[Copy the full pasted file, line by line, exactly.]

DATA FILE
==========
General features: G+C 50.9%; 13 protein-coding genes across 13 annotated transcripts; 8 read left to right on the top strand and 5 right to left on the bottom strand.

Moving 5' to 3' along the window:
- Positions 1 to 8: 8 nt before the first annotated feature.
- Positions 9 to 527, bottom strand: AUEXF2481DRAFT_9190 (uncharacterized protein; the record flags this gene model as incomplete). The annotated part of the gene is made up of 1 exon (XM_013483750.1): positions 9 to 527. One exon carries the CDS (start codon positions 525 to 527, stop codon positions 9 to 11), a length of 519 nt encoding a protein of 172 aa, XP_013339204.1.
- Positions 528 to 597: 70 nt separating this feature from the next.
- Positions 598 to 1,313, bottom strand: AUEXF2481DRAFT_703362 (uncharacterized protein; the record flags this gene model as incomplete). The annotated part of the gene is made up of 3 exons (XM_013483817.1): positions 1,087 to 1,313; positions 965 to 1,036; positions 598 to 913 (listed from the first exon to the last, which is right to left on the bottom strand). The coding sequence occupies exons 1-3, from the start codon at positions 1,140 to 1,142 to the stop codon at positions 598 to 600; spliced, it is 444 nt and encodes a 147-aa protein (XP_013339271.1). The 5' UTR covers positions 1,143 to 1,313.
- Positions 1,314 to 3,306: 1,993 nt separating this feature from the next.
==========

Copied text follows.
General features: G+C 50.9%; 13 protein-coding genes across 13 annotated transcripts; 8 read left to right on the top strand and 5 right to left on the bottom strand.

Moving 5' to 3' along the window:
- Positions 1 to 8: 8 nt before the first annotated feature.
- Positions 9 to 527, bottom strand: AUEXF2481DRAFT_9190 (uncharacterized protein; the record flags this gene model as incomplete). The annotated part of the gene is made up of 1 exon (XM_013483750.1): positions 9 to 527. One exon carries the CDS (start codon positions 525 to 527, stop codon positions 9 to 11), a length of 519 nt encoding a protein of 172 aa, XP_013339204.1.
- Positions 528 to 597: 70 nt separating this feature from the next.
- Positions 598 to 1,313, bottom strand: AUEXF2481DRAFT_703362 (uncharacterized protein; the record flags this gene model as incomplete). The annotated part of the gene is made up of 3 exons (XM_013483817.1): positions 1,087 to 1,313; positions 965 to 1,036; positions 598 to 913 (listed from the first exon to the last, which is right to left on the bottom strand). The coding sequence occupies exons 1-3, from the start codon at positions 1,140 to 1,142 to the stop codon at positions 598 to 600; spliced, it is 444 nt and encodes a 147-aa protein (XP_013339271.1). The 5' UTR covers positions 1,143 to 1,313.
- Positions 1,314 to 3,306: 1,993 nt separating this feature from the next.